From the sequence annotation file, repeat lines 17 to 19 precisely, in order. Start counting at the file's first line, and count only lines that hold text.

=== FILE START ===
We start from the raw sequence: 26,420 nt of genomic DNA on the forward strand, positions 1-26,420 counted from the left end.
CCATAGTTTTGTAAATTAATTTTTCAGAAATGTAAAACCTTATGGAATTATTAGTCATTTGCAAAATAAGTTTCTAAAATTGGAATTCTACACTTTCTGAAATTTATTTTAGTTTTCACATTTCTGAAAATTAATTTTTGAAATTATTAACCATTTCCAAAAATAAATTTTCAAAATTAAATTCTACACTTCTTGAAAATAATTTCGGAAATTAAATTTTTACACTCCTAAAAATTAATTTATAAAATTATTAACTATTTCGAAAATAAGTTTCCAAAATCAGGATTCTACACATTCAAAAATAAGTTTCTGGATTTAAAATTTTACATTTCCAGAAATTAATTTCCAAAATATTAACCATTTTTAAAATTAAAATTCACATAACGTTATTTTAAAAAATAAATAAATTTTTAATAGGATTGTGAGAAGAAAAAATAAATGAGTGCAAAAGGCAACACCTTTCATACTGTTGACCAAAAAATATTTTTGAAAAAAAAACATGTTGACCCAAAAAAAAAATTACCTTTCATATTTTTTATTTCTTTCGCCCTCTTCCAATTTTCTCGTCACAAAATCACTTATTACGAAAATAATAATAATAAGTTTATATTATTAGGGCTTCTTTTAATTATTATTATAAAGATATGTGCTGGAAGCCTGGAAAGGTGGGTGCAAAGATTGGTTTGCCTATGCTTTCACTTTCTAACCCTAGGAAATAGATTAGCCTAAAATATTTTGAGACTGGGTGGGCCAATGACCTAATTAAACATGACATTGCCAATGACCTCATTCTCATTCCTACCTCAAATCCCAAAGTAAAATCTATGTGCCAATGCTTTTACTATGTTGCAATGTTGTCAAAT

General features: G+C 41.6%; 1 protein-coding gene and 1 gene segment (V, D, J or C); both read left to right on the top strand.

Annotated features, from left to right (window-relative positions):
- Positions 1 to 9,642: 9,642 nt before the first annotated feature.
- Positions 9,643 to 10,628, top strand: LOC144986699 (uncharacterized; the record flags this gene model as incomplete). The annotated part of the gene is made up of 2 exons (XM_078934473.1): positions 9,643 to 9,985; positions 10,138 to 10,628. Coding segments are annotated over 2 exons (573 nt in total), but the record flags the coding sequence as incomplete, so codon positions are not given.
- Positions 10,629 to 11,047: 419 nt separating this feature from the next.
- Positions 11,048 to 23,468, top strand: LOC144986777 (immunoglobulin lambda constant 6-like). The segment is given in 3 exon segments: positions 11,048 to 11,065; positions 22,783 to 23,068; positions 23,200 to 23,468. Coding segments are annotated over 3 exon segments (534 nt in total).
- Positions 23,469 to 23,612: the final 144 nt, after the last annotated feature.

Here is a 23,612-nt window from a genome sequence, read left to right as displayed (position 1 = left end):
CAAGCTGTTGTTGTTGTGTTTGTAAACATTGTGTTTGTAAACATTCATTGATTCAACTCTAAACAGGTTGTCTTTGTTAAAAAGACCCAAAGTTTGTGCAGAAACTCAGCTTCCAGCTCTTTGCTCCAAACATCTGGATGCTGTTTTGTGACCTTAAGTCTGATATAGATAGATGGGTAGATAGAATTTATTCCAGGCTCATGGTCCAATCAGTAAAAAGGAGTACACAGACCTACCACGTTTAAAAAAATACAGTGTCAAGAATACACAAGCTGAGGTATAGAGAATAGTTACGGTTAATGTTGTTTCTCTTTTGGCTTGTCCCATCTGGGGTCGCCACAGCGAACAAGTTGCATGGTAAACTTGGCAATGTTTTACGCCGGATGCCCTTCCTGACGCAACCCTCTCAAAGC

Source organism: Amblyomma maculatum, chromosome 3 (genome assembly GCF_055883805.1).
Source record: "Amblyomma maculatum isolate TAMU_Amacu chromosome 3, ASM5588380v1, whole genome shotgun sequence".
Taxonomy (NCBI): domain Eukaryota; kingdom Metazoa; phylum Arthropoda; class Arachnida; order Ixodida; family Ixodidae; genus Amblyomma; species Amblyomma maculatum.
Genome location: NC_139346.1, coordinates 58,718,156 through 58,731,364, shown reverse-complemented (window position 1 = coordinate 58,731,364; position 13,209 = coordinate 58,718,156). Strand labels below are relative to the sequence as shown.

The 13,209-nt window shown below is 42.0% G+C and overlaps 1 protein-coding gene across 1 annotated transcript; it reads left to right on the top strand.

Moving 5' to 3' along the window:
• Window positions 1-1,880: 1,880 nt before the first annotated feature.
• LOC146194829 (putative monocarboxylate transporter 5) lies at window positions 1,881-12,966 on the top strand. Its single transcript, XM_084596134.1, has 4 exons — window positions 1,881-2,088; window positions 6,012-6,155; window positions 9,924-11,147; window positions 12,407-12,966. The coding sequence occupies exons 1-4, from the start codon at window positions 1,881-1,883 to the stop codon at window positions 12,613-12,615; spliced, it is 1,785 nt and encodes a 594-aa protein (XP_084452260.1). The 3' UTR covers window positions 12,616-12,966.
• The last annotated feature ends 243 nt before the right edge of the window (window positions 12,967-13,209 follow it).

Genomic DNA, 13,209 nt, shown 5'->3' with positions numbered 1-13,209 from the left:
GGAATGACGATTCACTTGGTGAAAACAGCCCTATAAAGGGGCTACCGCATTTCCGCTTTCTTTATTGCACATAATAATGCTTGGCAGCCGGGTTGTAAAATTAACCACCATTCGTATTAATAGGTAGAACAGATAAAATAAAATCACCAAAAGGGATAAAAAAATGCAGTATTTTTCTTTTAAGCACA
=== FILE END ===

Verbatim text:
Moving 5' to 3' along the window:
• Window positions 1-1,880: 1,880 nt before the first annotated feature.
• LOC146194829 (putative monocarboxylate transporter 5) lies at window positions 1,881-12,966 on the top strand. Its single transcript, XM_084596134.1, has 4 exons — window positions 1,881-2,088; window positions 6,012-6,155; window positions 9,924-11,147; window positions 12,407-12,966. The coding sequence occupies exons 1-4, from the start codon at window positions 1,881-1,883 to the stop codon at window positions 12,613-12,615; spliced, it is 1,785 nt and encodes a 594-aa protein (XP_084452260.1). The 3' UTR covers window positions 12,616-12,966.